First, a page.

Ultrafine particles have been suggested to be one of the components responsible for the adverse health effects of environmental particulate air pollution (PM 10). This study aimed to investigate the ability of fine and ultrafine carbon black (ufCB) particles to stimulate production of the pro-inflammatory cytokine tumour necrosis factor alpha (TNFα) by primary rat alveolar macrophages. We have previously demonstrated that ufCB, but not fine CB, is able to enhance calcium influx into macrophages in the presence of a secondary calcium agonist such as thapsigargin. For this reason, we also investigated the role of intracellular calcium signalling in controlling ufCB-induced TNFα production. Observation of rat alveolar macrophages stained with the calcium-sensitive dye Fura-2 and then treated with ufCB resulted in a rapid but transient increase in cytosolic calcium concentration in individual cells within 15 min of exposure. ufCB treatment of the primary macrophages also induced a significant increase in TNFα mRNA and protein production within 4 h of exposure. Inhibition of calcium influx using a calcium channel blocker, verapamil, as well as inhibition of calcium signalling events with an intracellular calcium chelator, BAPTA-AM, both prevented the ufCB-induced increase in TNFα protein production. TNFα mRNA production was inhibited by verapamil but not by BAPTA-AM. Addition of the antioxidant nacystelin, previously shown to inhibit ufCB-induced calcium influx into macrophages, also inhibited TNFα protein but not mRNA production. These data support the hypothesis that ultrafine particles, via reactive oxygen species, enhance calcium influx into macrophages and that these oxidative and calcium signalling events activate TNFα production.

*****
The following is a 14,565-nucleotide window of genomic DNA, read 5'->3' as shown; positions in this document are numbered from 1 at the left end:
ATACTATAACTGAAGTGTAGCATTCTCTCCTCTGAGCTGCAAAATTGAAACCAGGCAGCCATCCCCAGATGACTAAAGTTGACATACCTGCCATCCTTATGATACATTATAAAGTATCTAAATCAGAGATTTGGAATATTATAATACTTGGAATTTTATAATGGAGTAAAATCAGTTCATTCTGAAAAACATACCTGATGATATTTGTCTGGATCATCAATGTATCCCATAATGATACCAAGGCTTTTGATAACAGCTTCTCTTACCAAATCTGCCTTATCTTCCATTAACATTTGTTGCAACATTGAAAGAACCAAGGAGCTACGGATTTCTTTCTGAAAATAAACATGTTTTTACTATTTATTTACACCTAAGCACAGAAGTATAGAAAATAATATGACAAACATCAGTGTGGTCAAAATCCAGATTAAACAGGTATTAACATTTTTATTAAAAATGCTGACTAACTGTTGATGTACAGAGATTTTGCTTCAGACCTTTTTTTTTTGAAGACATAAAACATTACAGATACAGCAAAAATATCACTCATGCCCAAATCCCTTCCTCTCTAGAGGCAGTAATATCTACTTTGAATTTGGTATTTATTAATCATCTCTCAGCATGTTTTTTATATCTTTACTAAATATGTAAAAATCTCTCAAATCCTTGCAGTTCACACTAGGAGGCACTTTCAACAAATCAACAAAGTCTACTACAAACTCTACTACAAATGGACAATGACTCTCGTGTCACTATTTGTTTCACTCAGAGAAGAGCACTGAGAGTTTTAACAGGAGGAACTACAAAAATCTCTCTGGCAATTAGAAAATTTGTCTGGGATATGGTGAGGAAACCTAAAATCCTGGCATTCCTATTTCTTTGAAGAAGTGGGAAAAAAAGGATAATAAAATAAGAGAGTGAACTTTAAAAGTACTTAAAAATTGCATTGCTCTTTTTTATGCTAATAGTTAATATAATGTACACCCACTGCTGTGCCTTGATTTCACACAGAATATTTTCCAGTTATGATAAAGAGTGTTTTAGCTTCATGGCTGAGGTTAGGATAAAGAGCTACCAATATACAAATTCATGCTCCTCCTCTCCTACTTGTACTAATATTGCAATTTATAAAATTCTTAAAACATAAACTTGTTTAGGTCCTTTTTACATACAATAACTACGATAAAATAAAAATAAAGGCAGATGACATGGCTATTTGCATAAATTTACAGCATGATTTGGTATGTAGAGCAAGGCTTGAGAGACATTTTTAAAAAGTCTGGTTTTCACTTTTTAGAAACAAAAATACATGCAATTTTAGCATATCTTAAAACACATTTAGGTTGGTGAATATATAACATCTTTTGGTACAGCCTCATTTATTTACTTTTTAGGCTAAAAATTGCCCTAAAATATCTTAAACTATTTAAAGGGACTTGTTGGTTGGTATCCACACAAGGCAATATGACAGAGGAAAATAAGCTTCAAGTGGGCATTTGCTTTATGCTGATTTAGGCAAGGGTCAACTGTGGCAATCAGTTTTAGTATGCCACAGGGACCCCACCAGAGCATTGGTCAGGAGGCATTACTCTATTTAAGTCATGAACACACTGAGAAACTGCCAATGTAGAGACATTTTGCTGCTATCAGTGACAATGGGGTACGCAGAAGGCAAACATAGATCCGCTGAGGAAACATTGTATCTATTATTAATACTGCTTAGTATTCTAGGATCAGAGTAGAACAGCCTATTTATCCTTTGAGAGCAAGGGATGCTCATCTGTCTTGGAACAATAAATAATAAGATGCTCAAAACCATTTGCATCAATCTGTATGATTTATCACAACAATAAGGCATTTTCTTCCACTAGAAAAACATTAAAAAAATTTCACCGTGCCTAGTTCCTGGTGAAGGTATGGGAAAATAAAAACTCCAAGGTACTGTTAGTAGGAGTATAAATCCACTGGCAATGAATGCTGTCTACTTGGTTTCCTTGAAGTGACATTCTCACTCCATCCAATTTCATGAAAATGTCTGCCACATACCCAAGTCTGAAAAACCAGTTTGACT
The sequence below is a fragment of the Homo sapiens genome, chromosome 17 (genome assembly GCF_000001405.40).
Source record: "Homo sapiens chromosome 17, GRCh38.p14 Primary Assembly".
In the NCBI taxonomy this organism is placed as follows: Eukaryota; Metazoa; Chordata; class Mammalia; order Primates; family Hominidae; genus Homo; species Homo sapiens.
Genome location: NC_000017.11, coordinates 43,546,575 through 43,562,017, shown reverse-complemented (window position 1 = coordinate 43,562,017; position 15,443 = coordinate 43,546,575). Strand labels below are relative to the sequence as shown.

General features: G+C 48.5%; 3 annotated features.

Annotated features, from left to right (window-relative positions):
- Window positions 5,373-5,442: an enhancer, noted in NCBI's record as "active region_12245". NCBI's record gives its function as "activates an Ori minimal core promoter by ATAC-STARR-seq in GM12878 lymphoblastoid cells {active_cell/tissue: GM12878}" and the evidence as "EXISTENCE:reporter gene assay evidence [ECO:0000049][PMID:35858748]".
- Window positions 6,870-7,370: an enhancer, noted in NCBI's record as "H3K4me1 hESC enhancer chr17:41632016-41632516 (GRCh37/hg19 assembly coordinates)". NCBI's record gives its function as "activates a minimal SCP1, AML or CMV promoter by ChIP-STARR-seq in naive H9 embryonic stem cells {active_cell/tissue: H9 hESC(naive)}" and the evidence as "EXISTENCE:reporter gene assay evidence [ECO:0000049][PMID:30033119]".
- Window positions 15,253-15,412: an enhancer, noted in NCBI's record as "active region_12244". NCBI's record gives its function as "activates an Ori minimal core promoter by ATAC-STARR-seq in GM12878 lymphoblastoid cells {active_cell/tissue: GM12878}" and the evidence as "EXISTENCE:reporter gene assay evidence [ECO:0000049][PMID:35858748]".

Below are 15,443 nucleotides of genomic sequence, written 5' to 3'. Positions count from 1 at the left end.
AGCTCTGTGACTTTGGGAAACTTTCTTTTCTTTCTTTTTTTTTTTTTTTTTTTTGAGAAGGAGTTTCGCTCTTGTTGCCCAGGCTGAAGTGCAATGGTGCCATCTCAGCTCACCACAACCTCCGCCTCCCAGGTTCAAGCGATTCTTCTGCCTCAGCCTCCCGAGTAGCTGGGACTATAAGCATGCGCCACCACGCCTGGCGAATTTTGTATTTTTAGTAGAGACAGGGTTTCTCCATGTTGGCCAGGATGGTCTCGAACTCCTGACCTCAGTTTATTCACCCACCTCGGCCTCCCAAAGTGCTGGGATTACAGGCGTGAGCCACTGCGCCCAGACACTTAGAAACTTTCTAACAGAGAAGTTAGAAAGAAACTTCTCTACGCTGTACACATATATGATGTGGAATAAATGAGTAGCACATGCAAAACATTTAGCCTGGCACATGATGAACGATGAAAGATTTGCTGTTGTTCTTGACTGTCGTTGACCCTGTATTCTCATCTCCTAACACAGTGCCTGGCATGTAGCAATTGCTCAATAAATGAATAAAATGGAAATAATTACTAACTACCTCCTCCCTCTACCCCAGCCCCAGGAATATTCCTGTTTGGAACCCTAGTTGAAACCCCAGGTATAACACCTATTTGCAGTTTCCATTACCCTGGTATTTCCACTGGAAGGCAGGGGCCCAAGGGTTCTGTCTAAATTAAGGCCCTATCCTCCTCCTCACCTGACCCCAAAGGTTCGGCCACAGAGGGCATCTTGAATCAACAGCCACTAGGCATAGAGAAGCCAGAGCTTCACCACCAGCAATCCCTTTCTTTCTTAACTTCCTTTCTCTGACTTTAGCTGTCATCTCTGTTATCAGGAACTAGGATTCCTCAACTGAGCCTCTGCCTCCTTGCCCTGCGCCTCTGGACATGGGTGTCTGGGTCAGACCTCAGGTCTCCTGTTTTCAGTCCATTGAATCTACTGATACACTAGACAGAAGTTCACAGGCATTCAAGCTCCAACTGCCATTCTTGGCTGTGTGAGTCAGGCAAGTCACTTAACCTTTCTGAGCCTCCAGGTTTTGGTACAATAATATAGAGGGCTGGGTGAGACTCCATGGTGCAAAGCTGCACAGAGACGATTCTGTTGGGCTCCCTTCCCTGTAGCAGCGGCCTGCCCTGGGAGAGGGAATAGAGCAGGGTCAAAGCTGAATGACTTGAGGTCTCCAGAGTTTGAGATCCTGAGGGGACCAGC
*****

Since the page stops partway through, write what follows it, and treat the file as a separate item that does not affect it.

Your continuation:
- tumour necrosis factor
- ultrafine particles
ASJC Scopus subject areas
- Public Health, Environmental and Occupational Health